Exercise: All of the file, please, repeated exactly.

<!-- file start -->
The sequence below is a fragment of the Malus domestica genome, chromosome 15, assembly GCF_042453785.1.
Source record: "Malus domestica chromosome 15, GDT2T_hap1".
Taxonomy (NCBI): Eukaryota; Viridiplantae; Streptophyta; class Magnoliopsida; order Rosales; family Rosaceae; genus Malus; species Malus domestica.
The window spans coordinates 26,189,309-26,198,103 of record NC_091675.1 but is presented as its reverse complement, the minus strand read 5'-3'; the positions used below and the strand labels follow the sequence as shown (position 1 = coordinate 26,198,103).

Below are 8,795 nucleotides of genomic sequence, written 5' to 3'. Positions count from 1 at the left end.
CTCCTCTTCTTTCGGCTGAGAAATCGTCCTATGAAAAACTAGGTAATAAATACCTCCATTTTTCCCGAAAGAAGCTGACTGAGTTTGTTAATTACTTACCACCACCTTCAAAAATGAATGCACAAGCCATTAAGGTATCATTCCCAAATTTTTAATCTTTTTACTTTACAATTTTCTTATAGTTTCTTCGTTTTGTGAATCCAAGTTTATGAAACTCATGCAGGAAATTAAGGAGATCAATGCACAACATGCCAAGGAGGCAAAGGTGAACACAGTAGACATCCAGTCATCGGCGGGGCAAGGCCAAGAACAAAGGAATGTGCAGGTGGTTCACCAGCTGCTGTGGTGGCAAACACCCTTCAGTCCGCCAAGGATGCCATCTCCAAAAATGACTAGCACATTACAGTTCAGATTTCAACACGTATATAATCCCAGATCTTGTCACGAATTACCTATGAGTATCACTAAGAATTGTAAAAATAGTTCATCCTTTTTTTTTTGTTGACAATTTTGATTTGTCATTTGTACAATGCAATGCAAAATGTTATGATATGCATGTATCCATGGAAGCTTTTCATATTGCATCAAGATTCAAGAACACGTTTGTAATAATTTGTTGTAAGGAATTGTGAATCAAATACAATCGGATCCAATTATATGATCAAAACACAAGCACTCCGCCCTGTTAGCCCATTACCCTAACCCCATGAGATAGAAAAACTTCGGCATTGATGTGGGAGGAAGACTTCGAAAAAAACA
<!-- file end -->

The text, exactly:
The sequence below is a fragment of the Malus domestica genome, chromosome 15, assembly GCF_042453785.1.
Source record: "Malus domestica chromosome 15, GDT2T_hap1".
Taxonomy (NCBI): Eukaryota; Viridiplantae; Streptophyta; class Magnoliopsida; order Rosales; family Rosaceae; genus Malus; species Malus domestica.
The window spans coordinates 26,189,309-26,198,103 of record NC_091675.1 but is presented as its reverse complement, the minus strand read 5'-3'; the positions used below and the strand labels follow the sequence as shown (position 1 = coordinate 26,198,103).

Below are 8,795 nucleotides of genomic sequence, written 5' to 3'. Positions count from 1 at the left end.
CTCCTCTTCTTTCGGCTGAGAAATCGTCCTATGAAAAACTAGGTAATAAATACCTCCATTTTTCCCGAAAGAAGCTGACTGAGTTTGTTAATTACTTACCACCACCTTCAAAAATGAATGCACAAGCCATTAAGGTATCATTCCCAAATTTTTAATCTTTTTACTTTACAATTTTCTTATAGTTTCTTCGTTTTGTGAATCCAAGTTTATGAAACTCATGCAGGAAATTAAGGAGATCAATGCACAACATGCCAAGGAGGCAAAGGTGAACACAGTAGACATCCAGTCATCGGCGGGGCAAGGCCAAGAACAAAGGAATGTGCAGGTGGTTCACCAGCTGCTGTGGTGGCAAACACCCTTCAGTCCGCCAAGGATGCCATCTCCAAAAATGACTAGCACATTACAGTTCAGATTTCAACACGTATATAATCCCAGATCTTGTCACGAATTACCTATGAGTATCACTAAGAATTGTAAAAATAGTTCATCCTTTTTTTTTTGTTGACAATTTTGATTTGTCATTTGTACAATGCAATGCAAAATGTTATGATATGCATGTATCCATGGAAGCTTTTCATATTGCATCAAGATTCAAGAACACGTTTGTAATAATTTGTTGTAAGGAATTGTGAATCAAATACAATCGGATCCAATTATATGATCAAAACACAAGCACTCCGCCCTGTTAGCCCATTACCCTAACCCCATGAGATAGAAAAACTTCGGCATTGATGTGGGAGGAAGACTTCGAAAAAAACA